Dawn of the Dead (1978)
Review by Mike Finkelstein
As I have noted in the past, I'm not a huge fan of the original Night of the Living Dead (much prefering the 1990 remake instead). The original does what it can with a small budget and black-and-white filming, but there's something missing for the film that, for me, keeps it from being a truly great horror film. In my opinion the series didn't really reach its stride until the first "sequel", 1978's Dawn of the Dead.
I put the word "sequel" in quotes when I talk about any of the Dead films because they are, effectively, sequels in name only. All the (official) movies were directed by George Romero, and they all tell the evolving story about what would happen in the world were overrun with zombies. But none of the movies feature the same characters making them all more companion pieces of an evolving world, not sequels to specific stories or plot-threads. Of course, it's hard to make a sequel to the original film when that movie went out of its way to kill all its characters.
Focusing on the world and following the evolution of the zombie outbreak is a wise choice and one that, frankly, I would have liked to have seen even if the original film had left any of the characters alive. With ten years between production of the films, ROmero had plenty of time to think about the world he was building, to come up with ideas about what the zombies represented and just what would happen to humanity in a situation such as this. And, as hinted the first movie but explored even better in its first "sequel", Dawn of the Dead, Romero illustrates that in a zombie apocalypse the real monsters are the humans.
Dawn focuses on four chaarcters: Stephen "Flyboy" Andrews (David Emge) and his girlfriend Francine Parker (Gaylen Ross), two people who work at a TV station and decide to flee (taking a news chopper with them) when it looks like the outbreak has gotten to the point where all of humanity is lost and there's no hope left, along with their friend SWAT officer Roger "Trooper" DeMarco (Scott Reiniger), a cop sent (along with his unit) to clear zombies out of the projects, and a buddy he made on assignment, Peter Washington (Ken Foree). These four fly off into the night to find some place they can hide out until, hopefully, the zom-poc blows over. That's how they find the mall they'll soon call home.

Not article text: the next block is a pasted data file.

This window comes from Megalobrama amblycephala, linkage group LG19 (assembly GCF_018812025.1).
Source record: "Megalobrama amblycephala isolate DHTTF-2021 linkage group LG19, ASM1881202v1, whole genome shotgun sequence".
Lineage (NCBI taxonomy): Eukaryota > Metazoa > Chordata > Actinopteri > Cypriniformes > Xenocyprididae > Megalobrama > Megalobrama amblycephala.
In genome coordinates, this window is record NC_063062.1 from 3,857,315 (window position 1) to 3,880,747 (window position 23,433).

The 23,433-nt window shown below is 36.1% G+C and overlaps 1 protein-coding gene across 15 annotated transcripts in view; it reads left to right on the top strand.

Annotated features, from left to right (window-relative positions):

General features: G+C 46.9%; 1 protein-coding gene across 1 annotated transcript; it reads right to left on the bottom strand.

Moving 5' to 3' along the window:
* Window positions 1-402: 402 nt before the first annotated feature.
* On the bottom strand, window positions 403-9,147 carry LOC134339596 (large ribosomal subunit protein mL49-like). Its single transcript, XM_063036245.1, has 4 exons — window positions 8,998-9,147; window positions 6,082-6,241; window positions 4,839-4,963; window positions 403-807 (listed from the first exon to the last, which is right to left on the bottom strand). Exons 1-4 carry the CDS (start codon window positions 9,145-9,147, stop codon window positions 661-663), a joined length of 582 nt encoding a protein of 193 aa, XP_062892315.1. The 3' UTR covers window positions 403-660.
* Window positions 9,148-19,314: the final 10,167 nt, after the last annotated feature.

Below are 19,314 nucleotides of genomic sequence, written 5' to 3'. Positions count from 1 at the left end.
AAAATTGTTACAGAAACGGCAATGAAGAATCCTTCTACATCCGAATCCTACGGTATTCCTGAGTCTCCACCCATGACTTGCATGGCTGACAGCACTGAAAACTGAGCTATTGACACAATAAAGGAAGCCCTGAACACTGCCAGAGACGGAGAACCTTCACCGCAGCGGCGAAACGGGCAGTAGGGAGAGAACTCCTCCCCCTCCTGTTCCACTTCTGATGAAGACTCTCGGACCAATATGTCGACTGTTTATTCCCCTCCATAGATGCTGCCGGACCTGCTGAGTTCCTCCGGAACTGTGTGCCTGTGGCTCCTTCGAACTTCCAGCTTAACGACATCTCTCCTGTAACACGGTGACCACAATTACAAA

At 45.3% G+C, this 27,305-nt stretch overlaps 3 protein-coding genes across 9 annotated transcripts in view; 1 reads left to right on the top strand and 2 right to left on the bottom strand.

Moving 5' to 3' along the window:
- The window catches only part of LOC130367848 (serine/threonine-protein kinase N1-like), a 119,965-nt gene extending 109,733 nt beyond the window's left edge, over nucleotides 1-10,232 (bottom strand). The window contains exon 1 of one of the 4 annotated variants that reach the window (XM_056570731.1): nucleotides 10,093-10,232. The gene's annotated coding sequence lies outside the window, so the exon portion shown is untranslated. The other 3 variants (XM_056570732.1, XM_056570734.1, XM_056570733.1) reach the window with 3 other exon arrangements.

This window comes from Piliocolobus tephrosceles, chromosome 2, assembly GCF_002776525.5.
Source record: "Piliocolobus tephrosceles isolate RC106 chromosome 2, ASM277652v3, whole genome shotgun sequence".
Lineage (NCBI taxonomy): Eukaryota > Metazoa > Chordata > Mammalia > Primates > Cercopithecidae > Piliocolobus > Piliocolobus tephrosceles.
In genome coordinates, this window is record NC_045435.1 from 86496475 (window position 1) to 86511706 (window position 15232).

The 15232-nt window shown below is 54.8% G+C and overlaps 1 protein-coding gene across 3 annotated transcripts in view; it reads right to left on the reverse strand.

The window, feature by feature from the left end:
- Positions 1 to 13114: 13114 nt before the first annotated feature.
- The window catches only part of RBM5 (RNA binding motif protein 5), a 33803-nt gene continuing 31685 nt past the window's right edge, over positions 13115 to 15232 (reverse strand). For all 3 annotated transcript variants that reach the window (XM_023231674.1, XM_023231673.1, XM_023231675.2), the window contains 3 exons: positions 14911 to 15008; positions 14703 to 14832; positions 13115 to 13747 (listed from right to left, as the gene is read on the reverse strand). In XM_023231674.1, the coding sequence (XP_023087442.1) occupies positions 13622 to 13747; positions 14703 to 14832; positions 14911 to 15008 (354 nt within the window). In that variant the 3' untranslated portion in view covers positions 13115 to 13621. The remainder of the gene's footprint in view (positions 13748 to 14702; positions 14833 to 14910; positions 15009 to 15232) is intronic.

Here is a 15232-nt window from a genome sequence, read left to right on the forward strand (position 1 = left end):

The mall is one of those (old at this point) super malls that not only had a bunch of regular stores but also a grocery store in it. Once they explored the place and saw how the zombies in it were spread out, the cops decide this could be a place they would be able to hold up in for some time. They block and lock the doors, kill the zombies off within, and start settling into their new lives. But eventually their peacful existence would come to an end as other humans, a group of raiders, would see this nice place they had and would try to invade. The zombies might be able to pick the humans off one by one but the real threat would be the other humans roaming the wasteland of this new, dark world.
Romero always liked to insert messages into his zombie films, to use the monsters on display not only as couriers for gore and eath (which they were good at, of course), but also as a political message about humanity. The obvious message, that when push comes to shove humans are unreliable and will screw each over at every turn, is an obvious one. Humans suck, Romero is saying, and when you see groups running around armed like during the Coronavirus outbreak, out for themselves and damn the consequences for anyone else, it's hard to argue with that point.